6 Ways to Make the Last Few Weeks of School Fun and Meaningful

Celebrating Summer and Preparing for a New Year

McGraw-Hill
May 15 · 7 min read

For most districts, the end of the school year is quickly approaching, which can mean many things for teachers and students: extra stress, exhaustion, and a rush to wrap things up — but also the end of testing, the start of excitement, celebration, and some relaxation.

Amidst the chaos of the last few weeks of school, it can be easy to run through the motions of daily class work, subsequently missing the opportunity to make the most of these last precious moments with students. With only a few weeks left to solidify meaningful relationships with your students and enrich their learning before they move on to another grade, here are a few strategies and activities you can use to cherish every remaining moment with your 2018–2019 class:

Provide Plenty of Opportunities for Reflection

As you’re crafting lessons and activities for the last few days of school, try to build in plenty of opportunities for students to reflect on what they’ve learned during the year, in ways that encourage critical thinking, self-reflection, and collaboration. Remind students of the activities they completed throughout the year and the most important content they’ve learned. Frame reflection activities as a celebration, but recognize how reflection can also serve as important review time for students before moving on to the next grade. If your students set individual or class-wide goals at the beginning of the year, be sure to revisit those before the year end.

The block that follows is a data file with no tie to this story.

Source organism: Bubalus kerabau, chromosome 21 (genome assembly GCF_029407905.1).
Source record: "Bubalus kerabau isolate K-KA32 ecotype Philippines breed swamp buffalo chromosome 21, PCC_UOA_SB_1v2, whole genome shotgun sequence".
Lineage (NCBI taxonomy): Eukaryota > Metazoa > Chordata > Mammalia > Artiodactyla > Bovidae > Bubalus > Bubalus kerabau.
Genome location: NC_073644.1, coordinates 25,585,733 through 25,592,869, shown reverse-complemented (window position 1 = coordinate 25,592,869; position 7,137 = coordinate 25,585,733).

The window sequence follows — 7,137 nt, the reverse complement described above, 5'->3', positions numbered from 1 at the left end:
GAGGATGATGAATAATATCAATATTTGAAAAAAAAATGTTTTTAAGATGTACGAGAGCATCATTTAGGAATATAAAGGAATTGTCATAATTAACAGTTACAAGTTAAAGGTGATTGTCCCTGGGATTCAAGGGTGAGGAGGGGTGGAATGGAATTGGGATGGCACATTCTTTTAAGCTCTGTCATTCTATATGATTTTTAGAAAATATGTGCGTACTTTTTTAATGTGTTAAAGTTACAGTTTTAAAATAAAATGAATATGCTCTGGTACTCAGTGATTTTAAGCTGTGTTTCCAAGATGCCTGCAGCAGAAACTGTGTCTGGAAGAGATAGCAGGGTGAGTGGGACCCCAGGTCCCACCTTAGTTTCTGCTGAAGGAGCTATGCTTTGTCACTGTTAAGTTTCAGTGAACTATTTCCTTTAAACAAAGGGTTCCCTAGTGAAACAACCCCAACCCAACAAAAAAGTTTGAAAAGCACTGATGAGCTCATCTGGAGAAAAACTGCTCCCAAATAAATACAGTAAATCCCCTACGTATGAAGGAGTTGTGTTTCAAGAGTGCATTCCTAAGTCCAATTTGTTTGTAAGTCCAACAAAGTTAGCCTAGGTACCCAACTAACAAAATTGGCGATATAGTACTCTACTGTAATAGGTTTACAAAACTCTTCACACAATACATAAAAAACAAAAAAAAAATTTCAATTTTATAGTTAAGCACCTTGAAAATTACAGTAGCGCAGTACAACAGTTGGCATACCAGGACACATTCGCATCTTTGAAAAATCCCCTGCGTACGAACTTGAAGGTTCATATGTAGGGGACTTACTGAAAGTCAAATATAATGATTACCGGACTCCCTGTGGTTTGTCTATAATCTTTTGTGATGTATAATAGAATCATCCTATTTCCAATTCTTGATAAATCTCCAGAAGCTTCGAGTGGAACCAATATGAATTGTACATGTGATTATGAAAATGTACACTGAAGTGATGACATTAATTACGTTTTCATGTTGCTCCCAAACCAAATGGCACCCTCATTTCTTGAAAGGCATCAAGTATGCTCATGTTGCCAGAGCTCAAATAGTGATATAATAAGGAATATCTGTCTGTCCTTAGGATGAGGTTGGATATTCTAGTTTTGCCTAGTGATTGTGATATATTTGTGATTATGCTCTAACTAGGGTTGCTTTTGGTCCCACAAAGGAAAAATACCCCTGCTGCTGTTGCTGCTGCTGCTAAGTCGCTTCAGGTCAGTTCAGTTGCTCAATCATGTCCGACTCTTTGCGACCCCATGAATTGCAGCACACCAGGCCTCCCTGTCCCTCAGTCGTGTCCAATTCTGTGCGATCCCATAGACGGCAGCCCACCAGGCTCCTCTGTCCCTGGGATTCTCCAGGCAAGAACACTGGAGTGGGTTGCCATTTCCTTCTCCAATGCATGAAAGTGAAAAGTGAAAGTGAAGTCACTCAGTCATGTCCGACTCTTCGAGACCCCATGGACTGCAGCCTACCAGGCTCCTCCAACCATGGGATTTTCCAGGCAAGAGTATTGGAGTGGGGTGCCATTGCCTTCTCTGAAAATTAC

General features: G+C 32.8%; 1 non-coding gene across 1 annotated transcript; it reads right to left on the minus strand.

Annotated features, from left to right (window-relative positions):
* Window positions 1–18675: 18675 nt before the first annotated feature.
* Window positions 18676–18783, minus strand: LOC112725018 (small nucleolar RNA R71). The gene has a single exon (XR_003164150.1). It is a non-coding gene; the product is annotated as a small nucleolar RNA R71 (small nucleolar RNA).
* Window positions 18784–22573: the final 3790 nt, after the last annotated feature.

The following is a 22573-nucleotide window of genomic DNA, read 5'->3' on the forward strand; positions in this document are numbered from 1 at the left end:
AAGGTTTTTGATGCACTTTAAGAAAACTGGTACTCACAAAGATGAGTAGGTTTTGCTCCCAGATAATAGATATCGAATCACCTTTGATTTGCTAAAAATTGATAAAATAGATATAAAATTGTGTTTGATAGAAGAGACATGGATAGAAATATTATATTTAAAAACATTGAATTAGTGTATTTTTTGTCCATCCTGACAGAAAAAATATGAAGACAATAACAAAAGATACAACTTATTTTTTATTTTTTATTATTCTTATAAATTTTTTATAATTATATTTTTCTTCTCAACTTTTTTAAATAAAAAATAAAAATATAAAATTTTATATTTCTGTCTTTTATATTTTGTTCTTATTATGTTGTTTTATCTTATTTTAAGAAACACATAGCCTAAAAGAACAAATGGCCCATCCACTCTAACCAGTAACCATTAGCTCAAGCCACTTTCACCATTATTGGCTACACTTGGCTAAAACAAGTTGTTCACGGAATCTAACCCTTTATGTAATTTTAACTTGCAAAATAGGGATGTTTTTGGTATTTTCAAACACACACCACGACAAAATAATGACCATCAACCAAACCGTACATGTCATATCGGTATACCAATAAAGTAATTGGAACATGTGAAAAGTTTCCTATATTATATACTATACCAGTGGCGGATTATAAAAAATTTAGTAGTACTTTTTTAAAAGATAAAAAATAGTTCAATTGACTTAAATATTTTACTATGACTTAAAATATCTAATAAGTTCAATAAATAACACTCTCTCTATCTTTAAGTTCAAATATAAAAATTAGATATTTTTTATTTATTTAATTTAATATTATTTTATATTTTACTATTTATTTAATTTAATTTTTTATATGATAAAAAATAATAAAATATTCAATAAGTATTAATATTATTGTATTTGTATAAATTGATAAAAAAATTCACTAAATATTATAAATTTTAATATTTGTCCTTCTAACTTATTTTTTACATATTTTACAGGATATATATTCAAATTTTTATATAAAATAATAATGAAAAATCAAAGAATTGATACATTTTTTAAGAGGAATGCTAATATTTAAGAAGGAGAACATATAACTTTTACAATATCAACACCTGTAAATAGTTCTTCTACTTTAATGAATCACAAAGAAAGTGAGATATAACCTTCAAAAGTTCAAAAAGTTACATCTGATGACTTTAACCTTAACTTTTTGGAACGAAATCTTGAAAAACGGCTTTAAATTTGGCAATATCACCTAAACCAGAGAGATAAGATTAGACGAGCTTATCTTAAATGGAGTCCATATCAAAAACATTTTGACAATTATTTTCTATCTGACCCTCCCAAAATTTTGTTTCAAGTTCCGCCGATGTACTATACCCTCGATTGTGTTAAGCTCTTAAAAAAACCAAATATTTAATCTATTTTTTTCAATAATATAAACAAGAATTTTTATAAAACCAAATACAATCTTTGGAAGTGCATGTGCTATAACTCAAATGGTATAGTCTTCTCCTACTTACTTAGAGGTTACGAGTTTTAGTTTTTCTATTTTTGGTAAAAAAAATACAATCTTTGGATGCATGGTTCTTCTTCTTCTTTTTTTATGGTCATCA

For more resources and tools to foster student self-reflection from educators and education resource hubs, check out:

Make Time for Games!

The last few days of classroom time should be meaningful — but they should also be enjoyable! Don’t put too much pressure on yourself or your students at the end of the year. Instead, carve out time for fun and games. Keep a variety of easy-to-play games in your toolbox over the last few weeks to recenter students when they start to disengage, to fill moments of downtime, and simply to give them more time to interact with one another before school lets out — before summer starts and they leave the building, give them some happy memories of the classroom! Here are a few easy classroom games or similar activities to try out with your students:

Get Creative

In addition to reflecting and fun, the end of the year is a great time for self-expression and creativity. Make the most of the last few weeks of school by providing plenty of opportunities for students, no matter what age group you teach, to get creative and express themselves. Get messy with arts and crafts or use creative writing and performance skills to write poetry and put on skits. If you have days of warm spring weather and you’re able to move class outside, incorporate nature into your creative activities. Depending on the activities you choose, creative tasks can even lend themselves to additional moments of meaningful reflection. Here are a few examples of creative activities that could be implemented or adapted for the end of the year:

Communicate with Parents